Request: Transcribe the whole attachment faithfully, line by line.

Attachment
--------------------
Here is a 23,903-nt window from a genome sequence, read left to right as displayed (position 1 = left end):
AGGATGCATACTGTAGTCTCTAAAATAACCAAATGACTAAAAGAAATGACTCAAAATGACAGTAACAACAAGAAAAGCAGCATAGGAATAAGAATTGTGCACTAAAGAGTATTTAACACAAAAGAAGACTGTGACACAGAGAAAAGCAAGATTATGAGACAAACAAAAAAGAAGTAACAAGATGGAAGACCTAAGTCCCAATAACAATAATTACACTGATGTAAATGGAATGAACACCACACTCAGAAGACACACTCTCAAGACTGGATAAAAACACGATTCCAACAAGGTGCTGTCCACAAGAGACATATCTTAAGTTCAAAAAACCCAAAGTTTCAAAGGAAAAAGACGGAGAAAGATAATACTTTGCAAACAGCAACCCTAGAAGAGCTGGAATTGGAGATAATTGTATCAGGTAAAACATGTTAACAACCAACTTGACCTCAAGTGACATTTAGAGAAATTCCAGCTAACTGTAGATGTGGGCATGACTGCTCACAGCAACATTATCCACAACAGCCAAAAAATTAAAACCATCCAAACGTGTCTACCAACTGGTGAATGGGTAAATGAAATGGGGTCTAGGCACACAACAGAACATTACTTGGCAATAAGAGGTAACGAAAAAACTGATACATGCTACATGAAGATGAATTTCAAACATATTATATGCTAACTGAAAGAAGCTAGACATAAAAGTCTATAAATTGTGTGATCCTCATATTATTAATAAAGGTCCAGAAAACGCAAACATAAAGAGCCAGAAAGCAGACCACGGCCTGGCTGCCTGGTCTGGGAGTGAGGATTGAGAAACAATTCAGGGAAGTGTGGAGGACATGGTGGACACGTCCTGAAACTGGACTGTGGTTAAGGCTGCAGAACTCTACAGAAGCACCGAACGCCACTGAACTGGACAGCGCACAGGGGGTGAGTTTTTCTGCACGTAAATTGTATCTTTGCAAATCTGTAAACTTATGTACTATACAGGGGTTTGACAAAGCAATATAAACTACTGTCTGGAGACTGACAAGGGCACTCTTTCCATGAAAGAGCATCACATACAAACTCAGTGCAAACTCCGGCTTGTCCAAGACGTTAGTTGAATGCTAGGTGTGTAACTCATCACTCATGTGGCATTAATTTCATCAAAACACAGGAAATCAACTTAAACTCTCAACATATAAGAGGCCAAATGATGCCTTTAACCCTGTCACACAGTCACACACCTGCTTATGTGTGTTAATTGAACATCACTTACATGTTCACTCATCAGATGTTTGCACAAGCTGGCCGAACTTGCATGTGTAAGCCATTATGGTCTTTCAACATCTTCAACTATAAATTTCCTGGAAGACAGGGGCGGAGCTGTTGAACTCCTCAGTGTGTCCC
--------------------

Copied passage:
Here is a 23,903-nt window from a genome sequence, read left to right as displayed (position 1 = left end):
AGGATGCATACTGTAGTCTCTAAAATAACCAAATGACTAAAAGAAATGACTCAAAATGACAGTAACAACAAGAAAAGCAGCATAGGAATAAGAATTGTGCACTAAAGAGTATTTAACACAAAAGAAGACTGTGACACAGAGAAAAGCAAGATTATGAGACAAACAAAAAAGAAGTAACAAGATGGAAGACCTAAGTCCCAATAACAATAATTACACTGATGTAAATGGAATGAACACCACACTCAGAAGACACACTCTCAAGACTGGATAAAAACACGATTCCAACAAGGTGCTGTCCACAAGAGACATATCTTAAGTTCAAAAAACCCAAAGTTTCAAAGGAAAAAGACGGAGAAAGATAATACTTTGCAAACAGCAACCCTAGAAGAGCTGGAATTGGAGATAATTGTATCAGGTAAAACATGTTAACAACCAACTTGACCTCAAGTGACATTTAGAGAAATTCCAGCTAACTGTAGATGTGGGCATGACTGCTCACAGCAACATTATCCACAACAGCCAAAAAATTAAAACCATCCAAACGTGTCTACCAACTGGTGAATGGGTAAATGAAATGGGGTCTAGGCACACAACAGAACATTACTTGGCAATAAGAGGTAACGAAAAAACTGATACATGCTACATGAAGATGAATTTCAAACATATTATATGCTAACTGAAAGAAGCTAGACATAAAAGTCTATAAATTGTGTGATCCTCATATTATTAATAAAGGTCCAGAAAACGCAAACATAAAGAGCCAGAAAGCAGACCACGGCCTGGCTGCCTGGTCTGGGAGTGAGGATTGAGAAACAATTCAGGGAAGTGTGGAGGACATGGTGGACACGTCCTGAAACTGGACTGTGGTTAAGGCTGCAGAACTCTACAGAAGCACCGAACGCCACTGAACTGGACAGCGCACAGGGGGTGAGTTTTTCTGCACGTAAATTGTATCTTTGCAAATCTGTAAACTTATGTACTATACAGGGGTTTGACAAAGCAATATAAACTACTGTCTGGAGACTGACAAGGGCACTCTTTCCATGAAAGAGCATCACATACAAACTCAGTGCAAACTCCGGCTTGTCCAAGACGTTAGTTGAATGCTAGGTGTGTAACTCATCACTCATGTGGCATTAATTTCATCAAAACACAGGAAATCAACTTAAACTCTCAACATATAAGAGGCCAAATGATGCCTTTAACCCTGTCACACAGTCACACACCTGCTTATGTGTGTTAATTGAACATCACTTACATGTTCACTCATCAGATGTTTGCACAAGCTGGCCGAACTTGCATGTGTAAGCCATTATGGTCTTTCAACATCTTCAACTATAAATTTCCTGGAAGACAGGGGCGGAGCTGTTGAACTCCTCAGTGTGTCCC